Two-time Olympic all-around champion Věra Čáslavská has died Tuesday after a fight with pancreatic cancer, Czech media reported Wednesday. She was 74.

Two-time Olympic all-around champion Věra Čáslavská has died, Czech media reported Wednesday. She was 74.

Čáslavská, the 1964 and 1968 Olympic all-around champion, died Tuesday after fight with pancreatic cancer, according to reports.

A native of Prague, Čáslavská was one of gymnastics' greatest heroes. Along with Larisa Latynina, she is one of only two women to win two Olympic all-around titles. From 1958 to 1968, she won 11 Olympics medals (seven golds and four silvers), 10 world championship medals (four golds, five silvers, one bronze) and 13 European championship medals (11 golds, one silver, one bronze). She is the only gymnast, male or female, to have won an Olympic gold medal in the all-around and every event. She is the most decorated Czech athlete in Olympic history.

Věra Čáslavská

Čáslavská made her Olympic debut at the 1960 Olympic Games in Rome, where she won silver with her team. She placed second all-around at the 1962 World Championships held in her hometown. She won three gold medals at the 1964 Olympic Games in Tokyo: all-around, vault and balance beam. At the next world championships in 1966 (when worlds were held every four years), she led a major upset as Czechoslovakia defeated the Soviet Union in the team event, and she added gold medals in the all-around and vault.

Her final competition was at the 1968 Olympic Games in Mexico City. Prior to the Olympics, Čáslavská's training had suffered after the Soviet Army invaded Czechoslovakia, and she was unable to train in her gym.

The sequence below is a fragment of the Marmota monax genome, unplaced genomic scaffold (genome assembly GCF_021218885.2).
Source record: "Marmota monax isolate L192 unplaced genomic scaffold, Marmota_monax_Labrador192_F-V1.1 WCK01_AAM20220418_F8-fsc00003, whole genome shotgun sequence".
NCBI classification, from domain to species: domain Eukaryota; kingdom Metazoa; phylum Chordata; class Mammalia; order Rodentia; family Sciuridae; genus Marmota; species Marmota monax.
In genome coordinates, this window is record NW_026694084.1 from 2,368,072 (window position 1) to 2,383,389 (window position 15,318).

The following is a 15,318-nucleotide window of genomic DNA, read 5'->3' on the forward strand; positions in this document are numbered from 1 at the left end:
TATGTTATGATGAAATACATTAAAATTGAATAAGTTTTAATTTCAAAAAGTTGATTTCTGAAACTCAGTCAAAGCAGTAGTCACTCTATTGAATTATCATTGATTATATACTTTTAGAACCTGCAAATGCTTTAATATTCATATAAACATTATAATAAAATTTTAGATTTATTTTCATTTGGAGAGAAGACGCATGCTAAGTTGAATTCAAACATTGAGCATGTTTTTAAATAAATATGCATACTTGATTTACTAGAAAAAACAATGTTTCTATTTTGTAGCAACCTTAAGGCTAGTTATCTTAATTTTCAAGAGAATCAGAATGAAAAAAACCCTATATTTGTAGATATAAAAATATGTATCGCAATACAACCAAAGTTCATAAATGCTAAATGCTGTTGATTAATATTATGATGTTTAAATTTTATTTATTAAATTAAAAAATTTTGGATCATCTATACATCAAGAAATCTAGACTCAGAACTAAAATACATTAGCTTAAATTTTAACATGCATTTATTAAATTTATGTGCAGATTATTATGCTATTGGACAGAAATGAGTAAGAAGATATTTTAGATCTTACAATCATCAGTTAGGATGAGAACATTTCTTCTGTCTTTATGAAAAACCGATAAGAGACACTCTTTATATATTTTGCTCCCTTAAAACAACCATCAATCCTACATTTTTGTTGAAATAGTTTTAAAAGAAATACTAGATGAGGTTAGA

In Mexico City, she charmed the audience with her performances, particularly her floor routine to "Jarabe Tapatío" ("The Mexican Hat Dance"). She won her second all-around title as well as gold on vault, uneven bars and floor exercise.

However, Čáslavská felt wronged in the apparatus finals where she finished second on balance beam to Soviet Natalia Kuchinskaya, and then again in the floor exercise finals, where judges bizarrely upgraded the preliminary score of Larisa Petrik to put her in a tie with Čáslavská for the gold medal. During the two medal ceremonies, Čáslavská put her head down and to the right in silent but visible protest when the Soviet anthem was played.

Though Čáslavská's actions made her a hero with her countrymen, her protest against the Soviets and open support for the "Prague Spring" democratization efforts led to her being outcast by the communist government in Prague. She was forced into retirement and denied the right to travel or even coach. Only in the 1980s was she allowed to return to gymnastics as a coach and judge.